Save Beirut’s Heritage: The Roman Hippodrome To Be Demolished

Discovered in 1988, the Roman Hippodrome in Beirut is situated in Wadi Abou Jmil, next to the newly renovated Jewish Synagogue in Downtown Beirut. This monument, dating back for thousands of years, now risks to be destroyed.

The hippodrome is considered, along with the Roman Road and Baths, as one of the most important remaining relics of the Byzantine and Roman era. It spreads over a total area of 3500 m2.

Requests for construction projects in the hippodrome’s location have been ongoing since the monument’s discovery  but were constantly refused by former ministers of culture of which we name Tarek Metri, Tamam Salam and Salim Warde. In fact, Tamam Salam had even issued a decree banning any work on the hippodrome’s site, effectively protecting it by law. Salim Warde did not contest the decree. Current minister of culture Gabriel Layoun authorized constructions to commence.

When it comes to ancient sites in cities that have lots of them, such as Beirut, the current adopted approach towards these sites is called a “mitigation approach” which requires that the incorporation of the monuments in modern plans does not affect those monuments in any way whatsoever. The current approval by minister Layoun does not demand such an approach to be adopted. The monument will have one of its main walls dismantled and taken out of location. Why? to build a fancy new high-rise instead. Minister Layoun sees nothing wrong with this. In fact, displacing ruins is never done unless due to some extreme circumstances. I highly believe whatever Solidere has in store for the land is considered an “extreme circumstance.”

The Roman Hippodrome in downtown Beirut is considered as one of the best preserved not only in Lebanon, but in the world. It is also the fifth to be discovered in the Middle East. In fact, a report (Arabic) by the General Director of Ruins in Lebanon, Frederick Al Husseini, spoke about the importance of the monument as one that has been talked about in various ancient books. It has also been correlated with Beirut’s infamous ancient Law School. He speaks about the various structures that are still preserved and only needing some restoration to be fully exposed. He called the monument as a highly important site for Lebanon and the world and is one of Beirut’s main facilities from the Byzantine and Roman eras, suggesting to work on preserving and making this site one of Beirut’s important cultural and touristic locations. His report dates back from 2008.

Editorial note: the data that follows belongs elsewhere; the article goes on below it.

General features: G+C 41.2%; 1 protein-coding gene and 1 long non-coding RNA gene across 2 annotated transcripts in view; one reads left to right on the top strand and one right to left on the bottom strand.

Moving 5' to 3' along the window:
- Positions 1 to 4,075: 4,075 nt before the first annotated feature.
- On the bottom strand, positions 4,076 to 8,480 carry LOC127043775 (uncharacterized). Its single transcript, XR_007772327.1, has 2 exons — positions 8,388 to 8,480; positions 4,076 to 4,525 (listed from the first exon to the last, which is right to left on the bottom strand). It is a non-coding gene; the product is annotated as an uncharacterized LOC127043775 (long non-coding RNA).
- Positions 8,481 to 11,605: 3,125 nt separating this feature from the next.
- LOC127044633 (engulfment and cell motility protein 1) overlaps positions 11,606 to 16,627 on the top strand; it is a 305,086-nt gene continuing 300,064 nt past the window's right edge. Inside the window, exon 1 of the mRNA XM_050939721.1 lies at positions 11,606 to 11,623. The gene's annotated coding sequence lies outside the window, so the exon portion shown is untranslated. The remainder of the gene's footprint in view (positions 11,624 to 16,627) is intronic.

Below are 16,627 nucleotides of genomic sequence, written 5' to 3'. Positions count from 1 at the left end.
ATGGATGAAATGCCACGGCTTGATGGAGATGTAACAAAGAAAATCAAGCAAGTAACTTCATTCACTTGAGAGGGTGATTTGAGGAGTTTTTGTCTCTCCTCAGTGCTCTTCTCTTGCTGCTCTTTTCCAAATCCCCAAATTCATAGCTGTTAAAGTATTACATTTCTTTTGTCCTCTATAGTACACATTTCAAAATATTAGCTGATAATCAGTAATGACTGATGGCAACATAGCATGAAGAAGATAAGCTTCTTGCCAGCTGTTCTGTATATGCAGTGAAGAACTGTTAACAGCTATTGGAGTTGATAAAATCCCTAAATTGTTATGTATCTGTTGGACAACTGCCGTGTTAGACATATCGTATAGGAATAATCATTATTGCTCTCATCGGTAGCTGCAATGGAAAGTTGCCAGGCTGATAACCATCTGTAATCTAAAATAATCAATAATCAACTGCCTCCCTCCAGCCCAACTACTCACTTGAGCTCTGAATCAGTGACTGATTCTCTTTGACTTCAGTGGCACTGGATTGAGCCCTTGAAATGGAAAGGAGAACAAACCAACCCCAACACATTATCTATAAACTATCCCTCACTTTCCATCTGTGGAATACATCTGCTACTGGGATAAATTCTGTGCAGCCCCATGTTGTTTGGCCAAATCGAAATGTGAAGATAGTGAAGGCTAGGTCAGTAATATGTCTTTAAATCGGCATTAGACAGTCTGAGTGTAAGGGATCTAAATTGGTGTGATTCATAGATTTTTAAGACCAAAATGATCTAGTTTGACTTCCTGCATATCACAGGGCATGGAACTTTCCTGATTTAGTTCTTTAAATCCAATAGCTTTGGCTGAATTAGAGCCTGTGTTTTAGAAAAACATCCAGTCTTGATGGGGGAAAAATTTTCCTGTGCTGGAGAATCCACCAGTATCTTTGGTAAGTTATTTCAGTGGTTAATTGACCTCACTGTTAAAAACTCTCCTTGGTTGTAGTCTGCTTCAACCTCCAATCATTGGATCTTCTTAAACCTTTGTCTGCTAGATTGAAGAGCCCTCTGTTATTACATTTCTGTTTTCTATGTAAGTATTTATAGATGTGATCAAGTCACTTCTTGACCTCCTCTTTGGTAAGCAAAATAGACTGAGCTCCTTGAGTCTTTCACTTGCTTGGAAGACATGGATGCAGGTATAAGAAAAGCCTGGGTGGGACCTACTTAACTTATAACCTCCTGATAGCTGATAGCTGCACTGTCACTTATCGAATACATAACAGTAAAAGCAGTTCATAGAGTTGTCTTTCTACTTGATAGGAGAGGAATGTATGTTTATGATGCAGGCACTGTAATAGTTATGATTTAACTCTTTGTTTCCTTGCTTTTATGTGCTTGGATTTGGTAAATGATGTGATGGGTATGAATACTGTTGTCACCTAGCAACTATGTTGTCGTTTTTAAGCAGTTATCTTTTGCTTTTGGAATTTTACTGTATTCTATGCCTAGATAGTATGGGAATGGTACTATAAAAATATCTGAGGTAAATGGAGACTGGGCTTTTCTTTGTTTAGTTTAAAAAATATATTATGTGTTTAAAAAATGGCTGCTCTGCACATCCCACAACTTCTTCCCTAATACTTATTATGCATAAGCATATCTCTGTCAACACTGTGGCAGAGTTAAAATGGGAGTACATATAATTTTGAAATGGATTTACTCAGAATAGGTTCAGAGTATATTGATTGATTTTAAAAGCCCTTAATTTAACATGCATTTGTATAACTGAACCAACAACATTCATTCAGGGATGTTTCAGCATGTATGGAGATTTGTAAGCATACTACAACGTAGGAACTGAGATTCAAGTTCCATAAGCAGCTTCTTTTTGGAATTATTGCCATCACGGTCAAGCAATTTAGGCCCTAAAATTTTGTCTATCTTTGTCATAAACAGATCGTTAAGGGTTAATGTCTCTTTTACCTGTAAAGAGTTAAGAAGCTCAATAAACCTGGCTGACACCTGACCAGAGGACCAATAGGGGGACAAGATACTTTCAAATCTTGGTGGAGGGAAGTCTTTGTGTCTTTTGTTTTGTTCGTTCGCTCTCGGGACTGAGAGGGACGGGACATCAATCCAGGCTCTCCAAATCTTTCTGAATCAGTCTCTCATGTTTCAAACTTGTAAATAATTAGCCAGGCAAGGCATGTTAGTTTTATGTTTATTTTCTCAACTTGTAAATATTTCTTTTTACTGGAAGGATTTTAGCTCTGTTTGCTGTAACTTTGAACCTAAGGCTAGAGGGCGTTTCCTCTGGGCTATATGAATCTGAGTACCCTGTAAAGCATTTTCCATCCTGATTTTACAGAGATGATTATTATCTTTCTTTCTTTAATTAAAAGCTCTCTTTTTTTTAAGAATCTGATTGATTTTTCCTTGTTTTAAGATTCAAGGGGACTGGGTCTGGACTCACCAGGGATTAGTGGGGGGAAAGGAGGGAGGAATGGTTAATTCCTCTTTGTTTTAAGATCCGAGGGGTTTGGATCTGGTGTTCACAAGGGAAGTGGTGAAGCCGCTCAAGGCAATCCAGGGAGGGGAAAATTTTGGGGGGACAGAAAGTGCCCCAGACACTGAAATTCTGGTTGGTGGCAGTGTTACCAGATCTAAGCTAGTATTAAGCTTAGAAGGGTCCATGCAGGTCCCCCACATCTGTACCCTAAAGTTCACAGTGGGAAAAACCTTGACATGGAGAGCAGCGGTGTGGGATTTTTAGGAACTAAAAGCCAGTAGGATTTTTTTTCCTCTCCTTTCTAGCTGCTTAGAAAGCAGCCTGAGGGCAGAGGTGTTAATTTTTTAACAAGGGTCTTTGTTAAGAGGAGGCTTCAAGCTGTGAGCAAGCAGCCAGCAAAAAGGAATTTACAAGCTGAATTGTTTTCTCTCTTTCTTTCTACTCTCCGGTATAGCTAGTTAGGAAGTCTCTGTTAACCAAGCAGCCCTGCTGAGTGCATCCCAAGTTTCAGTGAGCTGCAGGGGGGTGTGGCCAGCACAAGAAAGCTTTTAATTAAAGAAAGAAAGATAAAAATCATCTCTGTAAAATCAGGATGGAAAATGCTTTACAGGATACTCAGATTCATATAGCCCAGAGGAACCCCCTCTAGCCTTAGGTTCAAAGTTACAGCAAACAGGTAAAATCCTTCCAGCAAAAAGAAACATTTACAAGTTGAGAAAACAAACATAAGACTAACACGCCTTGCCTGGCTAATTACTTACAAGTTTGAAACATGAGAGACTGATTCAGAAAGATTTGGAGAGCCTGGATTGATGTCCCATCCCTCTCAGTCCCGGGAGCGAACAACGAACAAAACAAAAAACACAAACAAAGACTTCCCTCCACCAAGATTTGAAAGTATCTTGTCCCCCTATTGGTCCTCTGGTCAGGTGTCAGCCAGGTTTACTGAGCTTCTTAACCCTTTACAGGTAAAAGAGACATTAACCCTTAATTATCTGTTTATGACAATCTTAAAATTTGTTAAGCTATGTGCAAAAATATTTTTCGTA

MP Michel Aoun, the head of the party of which Gabriel Layoun is part, defended his minsiter’s position by saying that: “there are a lot of discrepancies between Solidere and us. Therefore, a minister from our party cannot be subjected to Solidere. Minister Layoun found a way, which is adopted internationally, to incorporate ancient sites with newer ones… So I hope that media outlets do not discuss this issue in a way that would raise suspicion.”

With all due respect to Mr. Aoun and his minister but endangering Beirut’s culture to strip away even more of the identity that makes it Beirut is not something that should concern him or Solidere. What’s happening is a cultural crime to the entirety of the Lebanese population, one where the interests of meaningless politicians becomes irrelevant. Besides, for a party that has been anti-Solidere for years, I find it highly hypocritical that they are allowing Solidere to dismantle the Roman Hippodrome.